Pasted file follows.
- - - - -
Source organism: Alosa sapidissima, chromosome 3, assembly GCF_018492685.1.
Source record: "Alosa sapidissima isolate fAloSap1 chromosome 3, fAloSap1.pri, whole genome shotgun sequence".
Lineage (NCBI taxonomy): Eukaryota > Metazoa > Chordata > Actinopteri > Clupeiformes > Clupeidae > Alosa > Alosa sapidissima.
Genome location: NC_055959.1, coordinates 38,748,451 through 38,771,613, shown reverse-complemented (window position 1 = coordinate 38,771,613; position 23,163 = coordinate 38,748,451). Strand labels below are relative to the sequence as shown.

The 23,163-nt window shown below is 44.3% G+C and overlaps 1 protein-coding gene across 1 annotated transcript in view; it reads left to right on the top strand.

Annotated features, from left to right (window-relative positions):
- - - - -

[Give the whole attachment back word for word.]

Source organism: Alosa sapidissima, chromosome 3, assembly GCF_018492685.1.
Source record: "Alosa sapidissima isolate fAloSap1 chromosome 3, fAloSap1.pri, whole genome shotgun sequence".
Lineage (NCBI taxonomy): Eukaryota > Metazoa > Chordata > Actinopteri > Clupeiformes > Clupeidae > Alosa > Alosa sapidissima.
Genome location: NC_055959.1, coordinates 38,748,451 through 38,771,613, shown reverse-complemented (window position 1 = coordinate 38,771,613; position 23,163 = coordinate 38,748,451). Strand labels below are relative to the sequence as shown.

The 23,163-nt window shown below is 44.3% G+C and overlaps 1 protein-coding gene across 1 annotated transcript in view; it reads left to right on the top strand.

Annotated features, from left to right (window-relative positions):